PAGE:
• In 2021, a total of 29 tall buildings commenced construction. While this was an increase on 2020, it represents the second lowest level of new starts for tall buildings across London since 2013. A drop in new starts is consistent with the decline seen in the wider London development market over the last couple of years, while rising build costs and ongoing supply chain disruption is likely to have put a hold on some projects last year especially given the higher costs associated with building tall. We expect future surveys will register a slowing in delivery rate as the pipeline works its way through over the next three to four years.

• In total, 34 residential and commercial tall buildings were completed in 2020, slightly below the 37 which completed last year and fewer than the 52 which were expected to complete according to last year’s survey. As in previous years, the data suggests that tall buildings are an increasingly deliverable form of development outside of the historically ‘prime’ areas, with 15 buildings completed in outer London in 2021, up from 10 in 2020. Notably, some 35% of the completions last year were for the BTR market, up from 24% the previous year.

• The data suggests that 2022 could be a bumper one for completions, with 46 tall buildings expected to complete this year – a 35% increase on the 2021 total.

Stuart Baillie of Knight Frank added: “It should be London’s ambition to be a world leader in delivering exceptionally-designed and highly sustainable tall buildings – and the construction industry plays a vital part in achieving this goal. With this in mind, we should not focus on the quantity of tall buildings coming forward, but rather the quality. It is crucial that any tall building delivered not only positively contributes to the economy and sustainability of the capital, but also meaningfully adds value to its local context.”

Peter Murray of NLA concluded: “What is a tall building? The NLA survey has always defined a tall building as over 20 storeys, this is the height of many local authority residential towers which formed the majority of taller buildings in London up until the recent boom in the sector. We retain this definition, both because we wish to enable comparisons with previous studies but also because we think it is a sensible general definition. In the current London Plan context is seen as important and in low rise areas anything over six storeys can now be described as a tall building. In the different context of Old Oak the Development Corporation says anything above 15 storeys is tall.”

NLA London Tall Buildings Survey 2022 Background


Consistent with previous years’ London Tall Building Surveys, tall buildings have been defined as buildings of 20 storeys or above in height that are at various stages from application to construction. The data for 2021 refers to the period from 1st January 2021 until 31st December 2021. For residential schemes, current and historic data has been supplied by Molior London. ‘Completion’ refers to the point at which a building can be occupied. Where applicable, for larger sites, application, permission and start dates refer to individual buildings. Commercial building data comes from Knight Frank’s commercial building database. Please note that our data is dynamic and can be subject to revisions. Consequently, some figures may not be identical to those in previous editions.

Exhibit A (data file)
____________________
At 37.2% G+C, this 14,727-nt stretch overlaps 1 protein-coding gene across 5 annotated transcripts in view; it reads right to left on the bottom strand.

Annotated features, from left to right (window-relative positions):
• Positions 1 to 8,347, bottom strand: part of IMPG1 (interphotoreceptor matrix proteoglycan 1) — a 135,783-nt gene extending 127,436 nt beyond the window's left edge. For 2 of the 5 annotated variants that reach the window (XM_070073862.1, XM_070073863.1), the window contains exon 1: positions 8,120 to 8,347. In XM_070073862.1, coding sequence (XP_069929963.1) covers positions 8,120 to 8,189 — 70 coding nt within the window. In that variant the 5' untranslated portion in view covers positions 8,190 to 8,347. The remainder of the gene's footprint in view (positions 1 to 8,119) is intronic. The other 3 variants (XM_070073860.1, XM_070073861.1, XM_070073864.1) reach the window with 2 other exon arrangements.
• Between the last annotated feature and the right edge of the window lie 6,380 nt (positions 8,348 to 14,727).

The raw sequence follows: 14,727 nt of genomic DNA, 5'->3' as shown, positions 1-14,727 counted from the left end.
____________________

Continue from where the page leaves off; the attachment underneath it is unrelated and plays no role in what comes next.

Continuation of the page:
Tall Buildings programme

The research forms part of the NLA’s year-round Tall Buildings programme, with Programme Champion and research partner Knight Frank.

New London Architecture (NLA) is an independent, purpose-led membership organisation for everyone with an interest in London’s built environment. Its purpose is to improve the quality of people’s lives by making London a better place to live, work and visit. Its vision is to become the world’s leading centre of excellence for the built environment. NLA’s activities are broad-ranging and include research, publications, events, exhibitions, tours, learning programmes, websites and social media platforms, awards and competitions, the world’s largest architecture festival and public galleries that feature large interactive scale models of London.

Knight Frank LLP is the Programme Champion of the 2022 NLA London Tall Buildings Survey. Knight Frank is the leading independent global property consultancy, serving as our clients’ partners in property for 125 years. Headquartered in London, Knight Frank has more than 20,000 people operating from 488 offices across 57 territories. The Group advises clients ranging from individual owners and buyers to major developers, investors and corporate tenants. For further information about the Company, please visit